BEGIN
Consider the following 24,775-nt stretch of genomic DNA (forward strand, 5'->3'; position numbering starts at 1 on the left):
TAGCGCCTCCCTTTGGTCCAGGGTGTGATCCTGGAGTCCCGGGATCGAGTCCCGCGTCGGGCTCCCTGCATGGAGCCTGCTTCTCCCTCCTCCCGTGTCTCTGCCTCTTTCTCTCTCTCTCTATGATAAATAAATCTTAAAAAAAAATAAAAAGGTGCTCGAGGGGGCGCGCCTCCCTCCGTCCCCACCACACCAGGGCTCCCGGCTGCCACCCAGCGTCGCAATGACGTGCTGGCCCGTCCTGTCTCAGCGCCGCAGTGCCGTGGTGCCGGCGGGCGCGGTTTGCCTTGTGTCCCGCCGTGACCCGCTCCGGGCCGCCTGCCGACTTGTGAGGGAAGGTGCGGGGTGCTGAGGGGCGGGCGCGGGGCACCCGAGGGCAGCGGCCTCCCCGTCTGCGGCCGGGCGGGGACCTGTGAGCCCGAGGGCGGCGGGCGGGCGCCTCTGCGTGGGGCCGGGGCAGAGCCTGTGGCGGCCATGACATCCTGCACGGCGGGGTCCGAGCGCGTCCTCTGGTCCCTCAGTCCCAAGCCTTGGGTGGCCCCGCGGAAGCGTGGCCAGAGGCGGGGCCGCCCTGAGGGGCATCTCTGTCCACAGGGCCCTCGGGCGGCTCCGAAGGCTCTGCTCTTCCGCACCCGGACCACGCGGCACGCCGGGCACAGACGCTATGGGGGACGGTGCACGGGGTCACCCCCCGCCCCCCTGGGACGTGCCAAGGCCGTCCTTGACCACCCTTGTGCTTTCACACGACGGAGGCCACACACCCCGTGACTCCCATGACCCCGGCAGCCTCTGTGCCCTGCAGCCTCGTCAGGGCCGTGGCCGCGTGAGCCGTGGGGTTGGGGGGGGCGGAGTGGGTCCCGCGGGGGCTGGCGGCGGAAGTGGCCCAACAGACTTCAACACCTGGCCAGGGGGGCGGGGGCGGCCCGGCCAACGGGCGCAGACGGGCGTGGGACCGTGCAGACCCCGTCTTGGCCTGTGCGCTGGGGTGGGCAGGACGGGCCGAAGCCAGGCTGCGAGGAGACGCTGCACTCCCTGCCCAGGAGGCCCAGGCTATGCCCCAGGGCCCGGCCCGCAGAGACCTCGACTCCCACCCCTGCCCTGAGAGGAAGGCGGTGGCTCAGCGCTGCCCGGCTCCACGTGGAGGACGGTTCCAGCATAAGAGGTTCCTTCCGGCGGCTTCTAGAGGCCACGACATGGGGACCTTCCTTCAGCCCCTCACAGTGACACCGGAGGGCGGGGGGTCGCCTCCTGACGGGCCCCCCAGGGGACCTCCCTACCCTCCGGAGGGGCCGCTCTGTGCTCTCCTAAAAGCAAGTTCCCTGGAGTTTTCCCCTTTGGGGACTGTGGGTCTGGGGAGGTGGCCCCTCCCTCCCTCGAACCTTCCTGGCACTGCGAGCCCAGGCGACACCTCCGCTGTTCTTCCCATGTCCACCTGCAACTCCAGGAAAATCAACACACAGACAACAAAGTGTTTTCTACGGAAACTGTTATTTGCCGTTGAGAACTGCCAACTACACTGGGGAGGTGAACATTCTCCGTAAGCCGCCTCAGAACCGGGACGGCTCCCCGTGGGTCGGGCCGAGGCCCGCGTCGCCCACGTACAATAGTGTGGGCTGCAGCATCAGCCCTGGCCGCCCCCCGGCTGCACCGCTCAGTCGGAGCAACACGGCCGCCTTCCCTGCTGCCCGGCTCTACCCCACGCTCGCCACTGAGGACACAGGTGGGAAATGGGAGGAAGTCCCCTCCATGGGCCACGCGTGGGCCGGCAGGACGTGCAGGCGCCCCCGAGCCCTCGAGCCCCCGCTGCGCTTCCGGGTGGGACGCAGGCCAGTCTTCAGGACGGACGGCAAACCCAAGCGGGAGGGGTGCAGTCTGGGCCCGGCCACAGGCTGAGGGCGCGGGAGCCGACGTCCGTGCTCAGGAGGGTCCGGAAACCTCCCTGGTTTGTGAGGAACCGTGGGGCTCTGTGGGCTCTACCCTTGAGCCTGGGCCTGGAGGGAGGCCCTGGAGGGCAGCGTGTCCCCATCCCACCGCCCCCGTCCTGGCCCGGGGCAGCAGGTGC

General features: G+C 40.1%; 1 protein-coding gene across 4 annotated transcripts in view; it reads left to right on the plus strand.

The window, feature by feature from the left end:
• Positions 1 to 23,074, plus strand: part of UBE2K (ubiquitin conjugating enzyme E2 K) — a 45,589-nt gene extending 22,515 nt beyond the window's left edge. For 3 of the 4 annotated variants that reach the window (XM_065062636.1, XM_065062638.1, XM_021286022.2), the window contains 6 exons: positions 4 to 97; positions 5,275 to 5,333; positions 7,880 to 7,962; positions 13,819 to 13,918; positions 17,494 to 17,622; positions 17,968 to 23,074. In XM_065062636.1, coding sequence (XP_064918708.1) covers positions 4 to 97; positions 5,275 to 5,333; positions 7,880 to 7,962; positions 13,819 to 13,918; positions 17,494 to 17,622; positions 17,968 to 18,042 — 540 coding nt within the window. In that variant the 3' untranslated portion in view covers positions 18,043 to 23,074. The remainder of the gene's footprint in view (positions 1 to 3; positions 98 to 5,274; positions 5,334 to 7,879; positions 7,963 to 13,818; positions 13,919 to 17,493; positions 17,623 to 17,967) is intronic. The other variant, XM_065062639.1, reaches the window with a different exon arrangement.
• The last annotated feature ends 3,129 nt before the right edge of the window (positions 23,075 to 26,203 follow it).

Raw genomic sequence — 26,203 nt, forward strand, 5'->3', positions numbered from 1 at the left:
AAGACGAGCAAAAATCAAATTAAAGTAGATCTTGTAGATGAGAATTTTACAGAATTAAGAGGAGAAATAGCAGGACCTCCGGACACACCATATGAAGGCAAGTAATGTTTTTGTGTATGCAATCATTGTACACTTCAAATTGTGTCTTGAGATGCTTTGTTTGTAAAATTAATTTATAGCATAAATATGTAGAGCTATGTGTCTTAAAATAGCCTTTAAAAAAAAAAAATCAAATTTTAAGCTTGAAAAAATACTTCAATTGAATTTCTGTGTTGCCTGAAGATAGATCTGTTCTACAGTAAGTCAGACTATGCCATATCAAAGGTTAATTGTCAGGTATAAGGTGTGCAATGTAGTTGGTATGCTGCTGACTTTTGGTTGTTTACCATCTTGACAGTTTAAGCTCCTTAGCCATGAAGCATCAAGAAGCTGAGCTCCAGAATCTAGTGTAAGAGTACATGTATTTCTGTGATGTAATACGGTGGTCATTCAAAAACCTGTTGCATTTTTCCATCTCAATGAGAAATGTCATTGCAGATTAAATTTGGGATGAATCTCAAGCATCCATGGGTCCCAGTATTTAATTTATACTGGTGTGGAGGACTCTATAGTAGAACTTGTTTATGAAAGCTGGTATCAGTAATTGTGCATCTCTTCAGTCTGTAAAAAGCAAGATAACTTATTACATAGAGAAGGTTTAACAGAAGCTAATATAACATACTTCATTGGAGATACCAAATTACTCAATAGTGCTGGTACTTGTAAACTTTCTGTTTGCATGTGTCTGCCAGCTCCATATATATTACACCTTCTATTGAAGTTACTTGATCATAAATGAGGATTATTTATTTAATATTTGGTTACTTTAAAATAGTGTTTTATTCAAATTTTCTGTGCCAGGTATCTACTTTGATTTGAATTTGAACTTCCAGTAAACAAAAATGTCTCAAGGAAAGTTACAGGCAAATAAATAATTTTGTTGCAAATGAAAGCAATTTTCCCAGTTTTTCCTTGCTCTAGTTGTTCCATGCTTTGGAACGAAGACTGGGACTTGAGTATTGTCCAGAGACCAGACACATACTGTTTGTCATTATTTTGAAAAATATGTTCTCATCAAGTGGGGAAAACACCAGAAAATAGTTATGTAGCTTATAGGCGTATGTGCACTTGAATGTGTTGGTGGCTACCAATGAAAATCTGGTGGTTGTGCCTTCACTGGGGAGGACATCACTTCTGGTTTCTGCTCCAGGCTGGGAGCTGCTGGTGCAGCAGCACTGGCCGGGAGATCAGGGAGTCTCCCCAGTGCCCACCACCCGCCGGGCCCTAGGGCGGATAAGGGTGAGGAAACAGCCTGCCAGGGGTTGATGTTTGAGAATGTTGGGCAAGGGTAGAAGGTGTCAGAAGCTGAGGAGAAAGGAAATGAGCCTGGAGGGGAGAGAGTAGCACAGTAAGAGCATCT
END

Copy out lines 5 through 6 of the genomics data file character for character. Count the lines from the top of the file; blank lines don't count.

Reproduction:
• Positions 1 to 23,074, plus strand: part of UBE2K (ubiquitin conjugating enzyme E2 K) — a 45,589-nt gene extending 22,515 nt beyond the window's left edge. For 3 of the 4 annotated variants that reach the window (XM_065062636.1, XM_065062638.1, XM_021286022.2), the window contains 6 exons: positions 4 to 97; positions 5,275 to 5,333; positions 7,880 to 7,962; positions 13,819 to 13,918; positions 17,494 to 17,622; positions 17,968 to 23,074. In XM_065062636.1, coding sequence (XP_064918708.1) covers positions 4 to 97; positions 5,275 to 5,333; positions 7,880 to 7,962; positions 13,819 to 13,918; positions 17,494 to 17,622; positions 17,968 to 18,042 — 540 coding nt within the window. In that variant the 3' untranslated portion in view covers positions 18,043 to 23,074. The remainder of the gene's footprint in view (positions 1 to 3; positions 98 to 5,274; positions 5,334 to 7,879; positions 7,963 to 13,818; positions 13,919 to 17,493; positions 17,623 to 17,967) is intronic. The other variant, XM_065062639.1, reaches the window with a different exon arrangement.
• The last annotated feature ends 3,129 nt before the right edge of the window (positions 23,075 to 26,203 follow it).